STEM Camp “Environmental protection” day 3 of 5 "Math day: How much energy does school need? Solar power."

Про матеріал

3-ій день СТЕМ табору з англійської мови присвячений математиці. Учні розрахують скільки енергії використовує їх кабінет, школа, як можно скоротити витрати та познайомляться з сонячною енергією, побудувавши сонячну духову піч.

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5-days school STEM Camp

for children 7-8th form

“Environmental protection”

3rd day: Math day: How much energy does school need? Solar power.

Мета: викликати в учнів бажання дізнаватися нове, виховувати дбайливе ставлення до навколишнього середовища, природних ресурсів, ознайомити з альтернативними видами енергії, розвивати логічне мислення, вміння працювати у команді, швидкість реакцій. 

Обладнання: приладдя для експерименту

Хід роботи:

  1. Привітання. Організаційний момент. Ознайомлення з планом роботи СТЕМ табору на третій день.
  2. Перша частина сьогоднішнього завдання – це визначення кількості енергій необхідної для нашої шкільної кімнати.

Each day we are surrounded with and use many fantastic technologies. While not always obvious, these technologies require energy to operate. This energy use can add up in terms of monthly power bills as well as the natural resources required to produce that power off site. Numerous energy efficient tools exist today to help us conserve resources and reduce our monthly payments. This experiments helps you identify what is using energy in our classroom and encourages you to brainstorm strategies for your school to reduce its consumption and monthly fees.

Research Questions
  1. Does your classroom use much energy during the day?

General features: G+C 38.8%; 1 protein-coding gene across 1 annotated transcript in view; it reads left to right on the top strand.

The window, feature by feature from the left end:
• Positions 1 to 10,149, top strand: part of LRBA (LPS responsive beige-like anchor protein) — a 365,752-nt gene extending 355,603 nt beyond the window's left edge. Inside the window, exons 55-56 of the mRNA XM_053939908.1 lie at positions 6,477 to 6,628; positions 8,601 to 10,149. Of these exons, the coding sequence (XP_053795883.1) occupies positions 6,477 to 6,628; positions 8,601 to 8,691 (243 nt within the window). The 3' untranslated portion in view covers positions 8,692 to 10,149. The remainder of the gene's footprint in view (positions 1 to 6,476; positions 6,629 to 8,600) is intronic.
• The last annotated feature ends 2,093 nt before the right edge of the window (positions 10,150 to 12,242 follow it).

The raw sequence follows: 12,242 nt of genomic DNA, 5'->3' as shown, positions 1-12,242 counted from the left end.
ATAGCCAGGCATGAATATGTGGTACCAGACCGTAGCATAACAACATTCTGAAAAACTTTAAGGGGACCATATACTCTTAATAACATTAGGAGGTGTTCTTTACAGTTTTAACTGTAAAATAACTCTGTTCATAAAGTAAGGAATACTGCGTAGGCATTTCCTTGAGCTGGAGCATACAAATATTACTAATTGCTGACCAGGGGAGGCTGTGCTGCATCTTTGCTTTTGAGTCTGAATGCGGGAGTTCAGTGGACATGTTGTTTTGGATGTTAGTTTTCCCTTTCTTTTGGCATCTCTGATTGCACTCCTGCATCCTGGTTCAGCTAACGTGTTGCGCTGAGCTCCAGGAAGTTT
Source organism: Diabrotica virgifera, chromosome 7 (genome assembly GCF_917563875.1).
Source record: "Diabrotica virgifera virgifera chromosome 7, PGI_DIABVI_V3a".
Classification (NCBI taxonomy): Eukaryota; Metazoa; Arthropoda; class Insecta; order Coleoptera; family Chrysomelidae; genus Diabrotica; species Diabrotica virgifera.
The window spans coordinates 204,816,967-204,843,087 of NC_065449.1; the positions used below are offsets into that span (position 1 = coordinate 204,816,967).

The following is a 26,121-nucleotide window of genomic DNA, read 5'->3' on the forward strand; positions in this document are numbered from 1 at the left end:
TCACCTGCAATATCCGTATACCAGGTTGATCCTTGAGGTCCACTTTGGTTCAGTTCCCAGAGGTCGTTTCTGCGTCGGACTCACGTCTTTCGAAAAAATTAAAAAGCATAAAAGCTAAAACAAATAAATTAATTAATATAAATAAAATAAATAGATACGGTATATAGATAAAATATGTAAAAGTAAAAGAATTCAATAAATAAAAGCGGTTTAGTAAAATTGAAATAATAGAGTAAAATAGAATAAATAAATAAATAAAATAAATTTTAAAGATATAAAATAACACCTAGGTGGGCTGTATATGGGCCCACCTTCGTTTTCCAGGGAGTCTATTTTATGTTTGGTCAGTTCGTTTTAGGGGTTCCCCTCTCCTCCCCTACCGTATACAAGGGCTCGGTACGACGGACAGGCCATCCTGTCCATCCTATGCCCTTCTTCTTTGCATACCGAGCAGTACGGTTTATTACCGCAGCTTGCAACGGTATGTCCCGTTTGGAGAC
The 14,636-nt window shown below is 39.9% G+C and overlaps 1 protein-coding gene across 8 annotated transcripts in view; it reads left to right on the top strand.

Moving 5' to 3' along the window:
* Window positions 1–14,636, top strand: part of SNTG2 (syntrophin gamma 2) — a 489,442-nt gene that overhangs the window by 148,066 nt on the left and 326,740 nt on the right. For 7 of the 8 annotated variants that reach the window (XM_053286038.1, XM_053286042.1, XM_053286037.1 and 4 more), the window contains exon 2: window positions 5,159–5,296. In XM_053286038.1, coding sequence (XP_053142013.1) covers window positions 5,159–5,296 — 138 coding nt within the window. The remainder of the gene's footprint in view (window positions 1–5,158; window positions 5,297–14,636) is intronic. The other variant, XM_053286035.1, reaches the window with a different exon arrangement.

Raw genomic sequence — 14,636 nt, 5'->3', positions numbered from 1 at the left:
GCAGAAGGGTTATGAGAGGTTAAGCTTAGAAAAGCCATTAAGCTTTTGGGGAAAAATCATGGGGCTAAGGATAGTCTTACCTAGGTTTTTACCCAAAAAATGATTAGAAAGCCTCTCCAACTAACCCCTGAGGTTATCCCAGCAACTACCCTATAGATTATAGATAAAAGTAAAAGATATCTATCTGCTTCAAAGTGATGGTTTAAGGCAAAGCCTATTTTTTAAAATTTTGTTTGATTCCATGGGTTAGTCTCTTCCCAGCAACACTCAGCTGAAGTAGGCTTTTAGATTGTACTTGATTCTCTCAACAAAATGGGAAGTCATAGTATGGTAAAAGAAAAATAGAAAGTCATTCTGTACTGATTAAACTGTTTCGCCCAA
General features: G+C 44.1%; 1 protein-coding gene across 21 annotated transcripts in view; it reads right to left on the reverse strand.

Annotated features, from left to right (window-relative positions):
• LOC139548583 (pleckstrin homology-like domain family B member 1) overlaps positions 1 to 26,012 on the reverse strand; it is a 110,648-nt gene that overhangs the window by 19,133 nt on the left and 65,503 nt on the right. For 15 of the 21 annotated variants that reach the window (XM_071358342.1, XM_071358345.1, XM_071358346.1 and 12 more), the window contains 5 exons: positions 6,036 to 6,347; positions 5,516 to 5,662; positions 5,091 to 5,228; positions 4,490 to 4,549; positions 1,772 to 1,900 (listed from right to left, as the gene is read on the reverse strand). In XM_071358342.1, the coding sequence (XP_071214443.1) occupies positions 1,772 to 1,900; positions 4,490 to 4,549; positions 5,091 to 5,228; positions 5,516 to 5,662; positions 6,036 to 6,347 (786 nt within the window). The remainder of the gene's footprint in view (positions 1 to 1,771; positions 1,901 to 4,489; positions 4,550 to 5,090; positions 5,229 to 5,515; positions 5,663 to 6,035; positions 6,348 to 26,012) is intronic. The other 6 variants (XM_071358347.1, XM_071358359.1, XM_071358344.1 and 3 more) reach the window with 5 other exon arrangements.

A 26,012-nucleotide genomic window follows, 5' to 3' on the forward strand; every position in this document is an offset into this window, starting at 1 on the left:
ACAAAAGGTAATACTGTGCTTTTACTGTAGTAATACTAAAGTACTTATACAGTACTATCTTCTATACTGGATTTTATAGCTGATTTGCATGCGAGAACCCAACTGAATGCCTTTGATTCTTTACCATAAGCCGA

2. What items need energy or power in your classroom?
  3. If your school wanted to save money on their monthly electricity bills, what could they do?

What to do:

  1. Select a classroom in your school to use for this experiment.
  2. Using the graph paper and pencil, draw the walls of your classroom. Mark where any doors or windows are located.
  3. Clor to mark anywhere there is a power cord plugged into the wall.
  4. Llabel the drawing ‘Ceiling’.
  5. Examine the entire ceiling and identify any objects that require energy to operate (including lights and overhead projectors). Mark these on your graph paper.
  6. Sit back and examine your drawings.
  7. Now let’s count how much energy do we consume?
  8. How much does it cost?

Author: Alexa Bach McElrone https://www.education.com/science-fair/article/mapping-energy-use/?source=related_materials&order=6

  1. https://cdn.education.com/files/522001_523000/522631/design-solar-cooker-350x440.jpgДруга частина сьогоднішньої робити буде присвячена знайомству з сонячною енергією.

“How to Make a Solar Oven”

 There are lots of great reasons to learn how to make a solar oven! Maybe you’re going camping. Maybe you’re interested in learning about different ways to concentrate the sun’s energy. Maybe you’re interested in methods of cooking that don’t add greenhouse gasses to the atmosphere. Maybe you’re just hungry! In any case, as long as you’re patient and willing to move your oven where the sun is, you’ll be rewarded with some hot, yummy food.